Dan Bickley of the Arizona Republic says the Cardinals' agitation extends to how coach Ken Whisenhunt feels about Packers counterpart Mike McCarthy. Bickley: "Whisenhunt has been agitated by McCarthy tactics in the past. He felt the Packers' coach game-planned for an exhibition contest against the Cardinals in August, a game in which the Packers went deep and led 38-10 at halftime. A needless embarrassment, in other words. After sleeping on Sunday's loss, Whisenhunt's attitude hadn't changed much. He reiterated his regret for playing Anquan Boldin too long. He made it clear that he was rewarding Fitzgerald, ceding to a player who is (thankfully) driven by great personal ambition (fame and money). And then he struck back at the Packers. He made it clear that McCarthy was doing nothing different on the other sideline, allowing Aaron Rodgers to throw the ball continually on the opening drive of the second half, even though the Packers led 26-0."

Bill Coats of the St. Louis Post-Dispatch says the Rams will evaluate their own players before determining which college prospect to draft first overall. Also, linebacker James Laurinaitis received no votes as the defensive rookie of the year. Brian Cushing won the award with 39 of 50 votes.

Jim Thomas of the St. Louis Post-Dispatch says Ndamukong Suh appears to be the clear-cut choice with the first overall pick.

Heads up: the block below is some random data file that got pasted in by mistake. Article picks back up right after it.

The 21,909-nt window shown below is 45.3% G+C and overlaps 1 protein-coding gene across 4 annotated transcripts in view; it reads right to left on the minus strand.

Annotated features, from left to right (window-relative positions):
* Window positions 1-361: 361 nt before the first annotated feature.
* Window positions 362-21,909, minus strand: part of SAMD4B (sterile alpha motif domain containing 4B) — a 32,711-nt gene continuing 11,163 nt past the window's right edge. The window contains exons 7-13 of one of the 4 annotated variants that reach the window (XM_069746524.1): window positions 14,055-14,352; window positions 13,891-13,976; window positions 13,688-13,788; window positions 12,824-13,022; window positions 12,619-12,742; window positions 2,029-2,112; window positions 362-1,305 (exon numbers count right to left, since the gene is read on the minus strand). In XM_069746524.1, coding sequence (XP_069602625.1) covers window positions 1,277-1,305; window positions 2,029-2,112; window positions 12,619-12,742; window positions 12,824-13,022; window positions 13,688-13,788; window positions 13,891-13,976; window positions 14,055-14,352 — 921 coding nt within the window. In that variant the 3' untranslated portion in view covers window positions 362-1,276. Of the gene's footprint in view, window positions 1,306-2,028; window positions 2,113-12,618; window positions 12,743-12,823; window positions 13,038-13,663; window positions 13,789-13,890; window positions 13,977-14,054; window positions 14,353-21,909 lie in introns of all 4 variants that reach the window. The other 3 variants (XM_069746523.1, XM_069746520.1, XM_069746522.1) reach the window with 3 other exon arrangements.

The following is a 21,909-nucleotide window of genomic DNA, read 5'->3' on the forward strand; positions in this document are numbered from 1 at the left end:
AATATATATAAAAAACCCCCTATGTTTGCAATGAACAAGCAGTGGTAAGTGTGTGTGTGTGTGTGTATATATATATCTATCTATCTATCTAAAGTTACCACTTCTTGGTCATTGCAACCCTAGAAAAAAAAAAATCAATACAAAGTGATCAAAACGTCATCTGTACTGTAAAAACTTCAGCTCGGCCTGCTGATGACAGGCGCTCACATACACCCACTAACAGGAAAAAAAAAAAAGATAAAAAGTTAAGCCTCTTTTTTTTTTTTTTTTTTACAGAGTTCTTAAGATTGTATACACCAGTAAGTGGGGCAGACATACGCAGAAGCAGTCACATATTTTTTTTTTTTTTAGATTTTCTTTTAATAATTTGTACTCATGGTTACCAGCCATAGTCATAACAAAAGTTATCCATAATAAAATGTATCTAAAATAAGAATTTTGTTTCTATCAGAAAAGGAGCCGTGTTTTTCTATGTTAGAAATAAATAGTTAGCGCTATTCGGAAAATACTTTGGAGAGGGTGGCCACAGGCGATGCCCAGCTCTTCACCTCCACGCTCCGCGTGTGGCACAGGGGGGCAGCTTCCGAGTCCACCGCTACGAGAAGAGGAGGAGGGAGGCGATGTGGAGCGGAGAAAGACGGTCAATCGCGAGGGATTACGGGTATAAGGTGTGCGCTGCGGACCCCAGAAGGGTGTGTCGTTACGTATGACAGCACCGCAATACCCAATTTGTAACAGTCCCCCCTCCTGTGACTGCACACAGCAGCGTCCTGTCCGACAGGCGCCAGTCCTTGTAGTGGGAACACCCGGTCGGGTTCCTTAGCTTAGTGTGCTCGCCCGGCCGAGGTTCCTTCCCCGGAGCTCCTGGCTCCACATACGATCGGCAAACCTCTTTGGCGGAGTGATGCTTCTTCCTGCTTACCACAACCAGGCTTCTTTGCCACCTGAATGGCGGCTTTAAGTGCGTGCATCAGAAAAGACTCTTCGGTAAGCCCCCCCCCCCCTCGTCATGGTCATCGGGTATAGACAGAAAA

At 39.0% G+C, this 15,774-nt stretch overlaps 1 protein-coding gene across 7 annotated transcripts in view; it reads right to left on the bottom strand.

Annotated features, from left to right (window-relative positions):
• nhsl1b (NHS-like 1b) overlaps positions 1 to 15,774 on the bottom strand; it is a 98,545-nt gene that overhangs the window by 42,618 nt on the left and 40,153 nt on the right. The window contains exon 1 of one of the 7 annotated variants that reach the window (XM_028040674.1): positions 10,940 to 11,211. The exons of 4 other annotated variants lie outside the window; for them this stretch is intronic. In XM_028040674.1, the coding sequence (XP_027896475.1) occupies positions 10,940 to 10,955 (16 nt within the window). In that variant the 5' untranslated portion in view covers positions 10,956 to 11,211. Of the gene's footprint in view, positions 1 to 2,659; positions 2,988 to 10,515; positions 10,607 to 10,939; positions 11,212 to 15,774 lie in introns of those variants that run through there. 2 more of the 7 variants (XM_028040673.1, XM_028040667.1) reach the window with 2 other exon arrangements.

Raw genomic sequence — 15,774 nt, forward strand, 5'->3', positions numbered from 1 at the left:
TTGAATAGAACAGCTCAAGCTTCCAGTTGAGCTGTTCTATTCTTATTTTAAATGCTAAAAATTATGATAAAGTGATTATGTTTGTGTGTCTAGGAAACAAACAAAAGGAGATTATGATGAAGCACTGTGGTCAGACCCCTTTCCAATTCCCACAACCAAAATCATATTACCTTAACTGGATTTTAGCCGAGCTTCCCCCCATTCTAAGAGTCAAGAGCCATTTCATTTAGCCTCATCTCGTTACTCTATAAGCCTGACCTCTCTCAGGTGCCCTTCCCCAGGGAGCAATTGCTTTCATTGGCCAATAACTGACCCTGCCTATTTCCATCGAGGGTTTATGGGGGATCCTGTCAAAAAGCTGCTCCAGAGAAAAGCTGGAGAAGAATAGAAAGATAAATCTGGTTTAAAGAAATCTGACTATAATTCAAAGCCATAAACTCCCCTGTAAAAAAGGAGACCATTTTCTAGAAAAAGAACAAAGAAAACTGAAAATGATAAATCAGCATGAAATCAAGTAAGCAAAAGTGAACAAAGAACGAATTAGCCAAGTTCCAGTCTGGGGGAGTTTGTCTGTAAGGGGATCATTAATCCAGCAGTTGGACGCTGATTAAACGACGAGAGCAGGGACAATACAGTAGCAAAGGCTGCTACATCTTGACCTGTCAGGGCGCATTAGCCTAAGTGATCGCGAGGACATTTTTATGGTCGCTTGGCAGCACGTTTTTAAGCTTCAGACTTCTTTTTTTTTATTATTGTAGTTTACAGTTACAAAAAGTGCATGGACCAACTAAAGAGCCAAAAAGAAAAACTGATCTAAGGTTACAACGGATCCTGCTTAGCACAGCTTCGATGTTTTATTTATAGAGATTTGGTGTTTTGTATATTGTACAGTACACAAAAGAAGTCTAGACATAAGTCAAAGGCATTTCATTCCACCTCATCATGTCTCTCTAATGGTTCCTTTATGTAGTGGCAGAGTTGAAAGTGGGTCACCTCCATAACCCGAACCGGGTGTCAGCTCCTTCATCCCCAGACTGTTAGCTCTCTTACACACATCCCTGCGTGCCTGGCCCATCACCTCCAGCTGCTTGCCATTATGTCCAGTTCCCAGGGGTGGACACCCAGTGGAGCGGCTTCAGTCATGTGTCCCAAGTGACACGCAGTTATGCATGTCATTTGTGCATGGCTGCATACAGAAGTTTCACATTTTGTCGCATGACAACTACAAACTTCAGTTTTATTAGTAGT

Also from Thomas: a chat transcript featuring thoughts on the draft. Thomas: "I think Suh would help the run defense and the pass defense. Just with his inside push, he should force the QB out of the pocket more often, leading to more sacks by Chris Long and whoever the other DEs are. The Rams definitely need a starting weakside LB. And it would be nice to see another pass rusher added to the mix. I'd feel better about CB if I knew for sure that Bradley Fletcher would be ready for opening day. (The early assessments at Rams Park are optimistic on Fletcher.)"

Bernie Miklasz of the St. Louis Post-Dispatch offers thoughts on the Rams' offense: "Over the past three seasons the Rams have averaged only 14 points per game, which ranks them dead last in the NFL among the 32 teams. I’m not saying Spagnuolo or offensive coordinator Pat Shurmur can be counted on to rebuild this offense and make it terrific again; we don’t know enough, either way. But you’d have to be fairly fruit loops to believe that the coaches should have gotten a lot more points out of the talent they had to work with at WR and QB in 2009."

Jeff Gordon of wonders whether the Giants' collapse on defense could help the Rams by making available players familiar with Steve Spagnuolo's defense.

Clare Farnsworth of says all was quiet in the locker room after players dispersed for the offseason.